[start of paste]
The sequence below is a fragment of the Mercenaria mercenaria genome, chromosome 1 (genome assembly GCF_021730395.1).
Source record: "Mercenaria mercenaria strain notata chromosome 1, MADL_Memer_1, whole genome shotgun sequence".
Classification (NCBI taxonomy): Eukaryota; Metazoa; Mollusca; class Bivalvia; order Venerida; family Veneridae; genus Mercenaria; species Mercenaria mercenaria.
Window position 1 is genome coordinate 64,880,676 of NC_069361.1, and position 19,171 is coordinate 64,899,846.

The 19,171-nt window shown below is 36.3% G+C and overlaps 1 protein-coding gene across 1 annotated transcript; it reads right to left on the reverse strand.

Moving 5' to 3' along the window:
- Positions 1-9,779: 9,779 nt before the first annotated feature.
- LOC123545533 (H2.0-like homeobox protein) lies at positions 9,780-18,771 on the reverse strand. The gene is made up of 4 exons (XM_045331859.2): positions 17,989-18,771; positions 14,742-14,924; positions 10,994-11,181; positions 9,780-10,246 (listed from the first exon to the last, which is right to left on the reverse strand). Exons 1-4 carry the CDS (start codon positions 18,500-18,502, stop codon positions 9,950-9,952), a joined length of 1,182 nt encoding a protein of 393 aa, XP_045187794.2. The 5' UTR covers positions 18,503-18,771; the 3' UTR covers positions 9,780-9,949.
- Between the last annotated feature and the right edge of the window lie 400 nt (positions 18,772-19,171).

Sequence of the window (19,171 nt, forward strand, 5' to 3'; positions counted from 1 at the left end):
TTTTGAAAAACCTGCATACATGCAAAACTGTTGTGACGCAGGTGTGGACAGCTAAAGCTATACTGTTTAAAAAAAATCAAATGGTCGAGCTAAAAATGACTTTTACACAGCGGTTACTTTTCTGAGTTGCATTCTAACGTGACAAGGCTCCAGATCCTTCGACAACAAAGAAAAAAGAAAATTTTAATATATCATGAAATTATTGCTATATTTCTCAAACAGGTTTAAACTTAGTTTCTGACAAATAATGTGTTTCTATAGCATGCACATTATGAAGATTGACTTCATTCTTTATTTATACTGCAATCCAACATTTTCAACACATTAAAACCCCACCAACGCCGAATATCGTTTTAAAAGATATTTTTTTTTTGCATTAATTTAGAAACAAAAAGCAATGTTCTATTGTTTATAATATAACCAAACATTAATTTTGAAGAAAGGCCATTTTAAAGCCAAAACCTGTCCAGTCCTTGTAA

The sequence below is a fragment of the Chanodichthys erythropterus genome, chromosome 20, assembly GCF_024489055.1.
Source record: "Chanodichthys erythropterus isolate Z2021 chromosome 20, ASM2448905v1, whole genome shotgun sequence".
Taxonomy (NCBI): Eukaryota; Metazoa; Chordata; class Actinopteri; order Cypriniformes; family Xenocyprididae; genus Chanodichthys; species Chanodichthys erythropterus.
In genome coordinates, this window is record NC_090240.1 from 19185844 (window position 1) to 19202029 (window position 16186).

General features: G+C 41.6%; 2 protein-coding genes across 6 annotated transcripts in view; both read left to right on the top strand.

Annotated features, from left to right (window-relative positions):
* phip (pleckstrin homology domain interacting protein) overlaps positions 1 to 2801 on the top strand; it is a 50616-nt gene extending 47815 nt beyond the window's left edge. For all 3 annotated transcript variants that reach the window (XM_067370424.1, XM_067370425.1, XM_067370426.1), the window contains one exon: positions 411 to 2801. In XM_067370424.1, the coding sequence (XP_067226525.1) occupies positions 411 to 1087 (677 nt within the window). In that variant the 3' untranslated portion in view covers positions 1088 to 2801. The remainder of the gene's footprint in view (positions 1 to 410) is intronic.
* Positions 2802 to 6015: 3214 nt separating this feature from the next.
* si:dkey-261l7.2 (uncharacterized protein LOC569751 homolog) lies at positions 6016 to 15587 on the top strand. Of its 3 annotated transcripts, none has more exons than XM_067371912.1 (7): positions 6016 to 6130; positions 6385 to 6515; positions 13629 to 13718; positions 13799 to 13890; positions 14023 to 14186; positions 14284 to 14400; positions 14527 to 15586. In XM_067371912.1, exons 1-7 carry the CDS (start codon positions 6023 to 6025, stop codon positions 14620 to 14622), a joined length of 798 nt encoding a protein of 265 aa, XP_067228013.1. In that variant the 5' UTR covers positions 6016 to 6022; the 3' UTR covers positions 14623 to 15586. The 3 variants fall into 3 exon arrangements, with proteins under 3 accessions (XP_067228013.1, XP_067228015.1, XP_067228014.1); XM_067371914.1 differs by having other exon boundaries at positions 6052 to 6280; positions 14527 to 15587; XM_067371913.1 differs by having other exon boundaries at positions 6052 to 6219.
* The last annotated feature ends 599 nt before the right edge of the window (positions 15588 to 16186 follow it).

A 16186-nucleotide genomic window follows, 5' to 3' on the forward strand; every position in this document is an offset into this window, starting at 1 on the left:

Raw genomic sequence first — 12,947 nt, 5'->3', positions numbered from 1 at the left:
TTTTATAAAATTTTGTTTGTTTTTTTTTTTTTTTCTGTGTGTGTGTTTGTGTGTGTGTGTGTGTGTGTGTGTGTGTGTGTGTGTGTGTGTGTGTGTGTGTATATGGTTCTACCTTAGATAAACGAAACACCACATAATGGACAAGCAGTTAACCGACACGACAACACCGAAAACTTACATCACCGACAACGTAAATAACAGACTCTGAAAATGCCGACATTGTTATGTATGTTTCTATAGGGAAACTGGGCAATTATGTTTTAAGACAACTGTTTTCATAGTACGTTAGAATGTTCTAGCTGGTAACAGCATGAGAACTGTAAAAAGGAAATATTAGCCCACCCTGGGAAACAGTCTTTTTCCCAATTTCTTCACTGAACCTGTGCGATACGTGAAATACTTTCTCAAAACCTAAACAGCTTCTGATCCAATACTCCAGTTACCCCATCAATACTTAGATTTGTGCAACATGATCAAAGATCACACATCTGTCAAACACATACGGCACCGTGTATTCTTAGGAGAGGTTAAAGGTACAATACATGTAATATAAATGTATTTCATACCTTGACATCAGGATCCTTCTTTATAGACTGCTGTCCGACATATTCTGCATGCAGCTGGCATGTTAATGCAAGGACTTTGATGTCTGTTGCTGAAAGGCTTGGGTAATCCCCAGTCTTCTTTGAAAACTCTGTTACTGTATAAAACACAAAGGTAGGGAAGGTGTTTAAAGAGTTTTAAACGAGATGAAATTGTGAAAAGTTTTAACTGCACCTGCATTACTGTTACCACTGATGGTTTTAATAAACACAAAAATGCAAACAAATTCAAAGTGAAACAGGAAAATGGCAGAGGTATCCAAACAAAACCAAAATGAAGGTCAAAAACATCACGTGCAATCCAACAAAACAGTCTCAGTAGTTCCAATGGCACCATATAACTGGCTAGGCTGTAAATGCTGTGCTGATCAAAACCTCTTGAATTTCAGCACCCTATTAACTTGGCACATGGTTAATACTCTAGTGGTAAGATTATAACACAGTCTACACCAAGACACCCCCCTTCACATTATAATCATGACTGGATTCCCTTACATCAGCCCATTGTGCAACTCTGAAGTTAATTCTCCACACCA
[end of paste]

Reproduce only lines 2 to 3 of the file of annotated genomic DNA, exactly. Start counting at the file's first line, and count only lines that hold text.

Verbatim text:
Source record: "Mercenaria mercenaria strain notata chromosome 1, MADL_Memer_1, whole genome shotgun sequence".
Classification (NCBI taxonomy): Eukaryota; Metazoa; Mollusca; class Bivalvia; order Venerida; family Veneridae; genus Mercenaria; species Mercenaria mercenaria.